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The Beast’s Heart

by Leife Shallcross

January 30, 2019.Beth.2 Likes.0 Comments

This review contains spoilers

This book is a retelling of Beauty and the Beast told from the Beast’s point of view. Interestingly, this adaption is not the well known and loved version of Beauty and the Beast released by Disney in 1991. Instead, Shallcross goes back to the original, written by Jeanne-Marie LePrince de Beaumont in 1756.

The story begins with the Beast running through the forest as an animal, catching food and howling at the moon until one night when he stumbles upon his old castle. As he enters the gates slam behind him and he is trapped, his home decrepit and falling down around him. Over the next century as his memories return he struggles to walk upright and read his books, becoming as much a man as his beastly form will allow. Until one night when a mysterious traveller was allowed through the gates. We learn the traveller is a merchant who has lost all of his wealth, forcing him to move his three daughters from luxury to the country. At night he dreams of them, and through the strange magic the house is imbued with, the Beast is able to observe. Through the dreams he becomes infatuated with the youngest daughter, Isabeau, and threatens the merchant the next morning that if he doesn’t give him his daughter, the Beast will kill him. When Isabeau does arrive, the Beast feels ashamed of his actions and says she can leave. She counters, by agreeing to stay with him for a year. 

And so begins the most boring year of either of their lives. Not really, but it seemed like it when you read about them playing music, going for walks, reading and getting dressed for dinner for a million pages. Perhaps if we could have heard from Isabeau this would have been less monotonous. The story remains strictly from the Beasts point of view, told in a first person narrative that feels strangely isolating and insular, echoing perhaps the Beasts own feelings of loneliness and detachment but resulting in a fairly depressing read.

The Beast’s point of view could have been an interesting take on an old story, except for the fact that the Beast is incredibly boring. He feels guilt for a crime he doesn’t really remember and is told to the reader in confusing fragments and half memories, and anguish at his hideous form which he goes on and on and on about it. He was sulky, mopey, dreary and tormented; constantly berating how ugly he was and how he could never win Isabeau. There was no purpose to his days, he had few interests and after he makes his initial improvements such as walking on his hind legs and dressing himself, he apparently just sat in his crumbling castle for years. At one point towards the end he wonders what he had to offer Isabeau, and honestly, I had to agree.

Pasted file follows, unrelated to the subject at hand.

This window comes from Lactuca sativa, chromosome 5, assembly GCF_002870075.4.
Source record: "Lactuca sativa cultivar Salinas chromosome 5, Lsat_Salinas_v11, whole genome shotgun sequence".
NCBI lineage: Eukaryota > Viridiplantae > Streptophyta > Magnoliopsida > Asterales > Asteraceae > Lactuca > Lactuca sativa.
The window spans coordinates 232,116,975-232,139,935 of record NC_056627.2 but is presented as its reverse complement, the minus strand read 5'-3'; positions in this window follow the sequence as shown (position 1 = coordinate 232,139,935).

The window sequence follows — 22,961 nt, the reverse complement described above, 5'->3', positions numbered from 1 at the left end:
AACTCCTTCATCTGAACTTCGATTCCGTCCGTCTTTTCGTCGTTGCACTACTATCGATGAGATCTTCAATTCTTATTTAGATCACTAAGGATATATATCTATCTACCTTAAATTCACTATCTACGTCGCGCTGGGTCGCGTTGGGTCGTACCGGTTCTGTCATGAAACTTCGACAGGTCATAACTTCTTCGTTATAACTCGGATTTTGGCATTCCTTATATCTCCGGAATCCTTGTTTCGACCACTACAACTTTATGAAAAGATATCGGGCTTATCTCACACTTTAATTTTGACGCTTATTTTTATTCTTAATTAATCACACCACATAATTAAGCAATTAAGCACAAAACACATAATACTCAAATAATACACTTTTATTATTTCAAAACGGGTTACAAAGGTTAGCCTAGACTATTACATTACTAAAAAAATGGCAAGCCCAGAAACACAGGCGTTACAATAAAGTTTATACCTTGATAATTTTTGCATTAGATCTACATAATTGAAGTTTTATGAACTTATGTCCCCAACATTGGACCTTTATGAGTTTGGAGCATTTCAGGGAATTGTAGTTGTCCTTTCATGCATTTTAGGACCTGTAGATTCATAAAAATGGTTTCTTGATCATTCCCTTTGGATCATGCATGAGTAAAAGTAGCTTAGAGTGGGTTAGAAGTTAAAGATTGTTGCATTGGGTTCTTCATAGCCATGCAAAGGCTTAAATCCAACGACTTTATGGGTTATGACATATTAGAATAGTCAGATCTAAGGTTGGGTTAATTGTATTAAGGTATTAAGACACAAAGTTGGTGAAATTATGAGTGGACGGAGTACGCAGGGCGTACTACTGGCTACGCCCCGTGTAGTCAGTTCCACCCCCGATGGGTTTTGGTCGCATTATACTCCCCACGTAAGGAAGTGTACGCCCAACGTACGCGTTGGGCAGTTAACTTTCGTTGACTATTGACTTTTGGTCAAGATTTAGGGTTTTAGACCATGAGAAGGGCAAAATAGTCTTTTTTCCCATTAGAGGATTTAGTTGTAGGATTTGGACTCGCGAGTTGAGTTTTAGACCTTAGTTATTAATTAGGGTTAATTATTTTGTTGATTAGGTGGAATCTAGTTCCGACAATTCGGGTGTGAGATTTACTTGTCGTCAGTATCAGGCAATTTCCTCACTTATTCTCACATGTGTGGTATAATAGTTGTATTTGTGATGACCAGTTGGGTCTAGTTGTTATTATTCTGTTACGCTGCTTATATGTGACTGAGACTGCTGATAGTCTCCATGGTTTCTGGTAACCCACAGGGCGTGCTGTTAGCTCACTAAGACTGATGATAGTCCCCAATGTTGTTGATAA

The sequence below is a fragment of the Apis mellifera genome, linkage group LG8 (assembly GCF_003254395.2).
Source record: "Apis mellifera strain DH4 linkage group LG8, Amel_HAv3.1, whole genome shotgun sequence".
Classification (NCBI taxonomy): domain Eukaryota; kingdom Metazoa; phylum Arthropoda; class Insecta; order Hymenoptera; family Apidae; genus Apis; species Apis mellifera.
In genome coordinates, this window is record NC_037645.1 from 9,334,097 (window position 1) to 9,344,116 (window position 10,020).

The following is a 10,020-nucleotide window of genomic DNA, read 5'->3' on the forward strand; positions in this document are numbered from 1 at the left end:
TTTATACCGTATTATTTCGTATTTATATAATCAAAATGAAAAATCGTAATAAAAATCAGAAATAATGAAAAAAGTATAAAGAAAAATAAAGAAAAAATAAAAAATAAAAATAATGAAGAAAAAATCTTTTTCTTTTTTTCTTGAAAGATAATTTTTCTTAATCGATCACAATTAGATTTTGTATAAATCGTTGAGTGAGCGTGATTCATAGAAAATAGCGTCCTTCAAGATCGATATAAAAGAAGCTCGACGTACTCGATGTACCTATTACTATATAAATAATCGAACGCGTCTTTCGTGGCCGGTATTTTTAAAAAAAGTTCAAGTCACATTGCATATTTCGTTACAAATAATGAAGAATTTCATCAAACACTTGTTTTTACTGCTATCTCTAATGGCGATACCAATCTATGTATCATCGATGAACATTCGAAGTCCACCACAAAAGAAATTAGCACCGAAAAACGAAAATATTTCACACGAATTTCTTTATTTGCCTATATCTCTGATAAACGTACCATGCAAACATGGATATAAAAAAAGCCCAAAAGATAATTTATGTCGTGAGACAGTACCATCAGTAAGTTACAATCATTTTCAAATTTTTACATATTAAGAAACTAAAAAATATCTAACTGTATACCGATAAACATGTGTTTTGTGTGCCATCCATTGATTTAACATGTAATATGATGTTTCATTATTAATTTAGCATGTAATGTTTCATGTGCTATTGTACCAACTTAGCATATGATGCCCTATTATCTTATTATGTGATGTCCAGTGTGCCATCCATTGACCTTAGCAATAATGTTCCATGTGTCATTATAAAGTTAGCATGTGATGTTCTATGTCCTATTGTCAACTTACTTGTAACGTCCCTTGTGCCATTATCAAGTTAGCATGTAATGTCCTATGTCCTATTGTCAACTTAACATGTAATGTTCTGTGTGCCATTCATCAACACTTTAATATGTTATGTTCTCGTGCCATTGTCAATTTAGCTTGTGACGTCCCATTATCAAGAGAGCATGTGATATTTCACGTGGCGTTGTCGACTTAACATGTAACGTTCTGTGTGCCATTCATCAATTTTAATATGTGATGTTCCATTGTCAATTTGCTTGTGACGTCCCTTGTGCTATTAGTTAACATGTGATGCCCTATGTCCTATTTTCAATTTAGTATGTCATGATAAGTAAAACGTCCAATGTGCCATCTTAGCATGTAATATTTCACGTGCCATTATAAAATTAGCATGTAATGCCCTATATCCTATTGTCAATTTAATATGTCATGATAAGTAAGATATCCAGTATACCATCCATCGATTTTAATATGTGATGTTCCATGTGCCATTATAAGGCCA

Isabeau isn’t much better however. She plays music, paints, walks and reads with the Beast; and that. Is. It. At the beginning, when the Beast sees her in her father’s dreams, she appears perfect. She is sweet and innocent and lovely, and the Beast pines for her, even though he doesn’t know her. When he does know her though, she is exactly the same. This is one of my big problems with the story, Isabeau never feels complex, and despite being one of the main characters the reader never gets to know her. She remains closed to us, as she is closed to the Beast, spending half her time on solitary walks contemplating the contents of dreams she chooses not to share.

The break out characters of this book are Isabeau’s sisters, Claude and Marie. Unlike in the Disney version, these are not evil step sisters. The Beast watches their story unfold through the magic mirror, from spoiled and grieving the loss of their home and sister through to their happily-ever-afters. Their story is wholly enjoyable, and their character growth is incredibly realistic. They are both flawed, and the story doesn’t hide this, but they are also both very lovely and I felt genuine happiness for them at the end.

I also really enjoyed the castle and the role it played in the story. The curse made it magical and the Beast was linked to it in a way that allowed him to sense where people were, and to build and grow sections with a thought. It reflected his moods, when he was depressed the castle was crumbling around him, his belongings mouldy and falling apart. When he was happy it looked beautiful and clean and how it did in his memories. I loved the invisible servants and how they managed to portray emotions like disapproval or embarrassment through how they served him, tugging his hair or hurrying away after spilling something.

Despite the Beast’s negative traits, he was unfailingly polite and respectful of Isabeau and this was reflected in one scene in particular involving the castle. Isabeau arrived for dinner dressed uncomfortably in a fine dress, and the Beast realises that the house is catering solely for his wishes. He commands it to listen to Isabeau even above his orders. The little changes in the house from then on are a fun thing for the reader to observe, highlighting the differences between the two main characters and providing small insights.

There were parts of this book I liked, but a lot of it didn’t work for me. I enjoyed the sister’s storylines and the magical castle, however the main characters of the Beast and Isabeau were underdeveloped and their love story was tedious and overly drawn out. I did like that it was a retelling of the original Beauty and the Beast but apart from a few details, The Beast’s Heart doesn’t really have anything new to offer.

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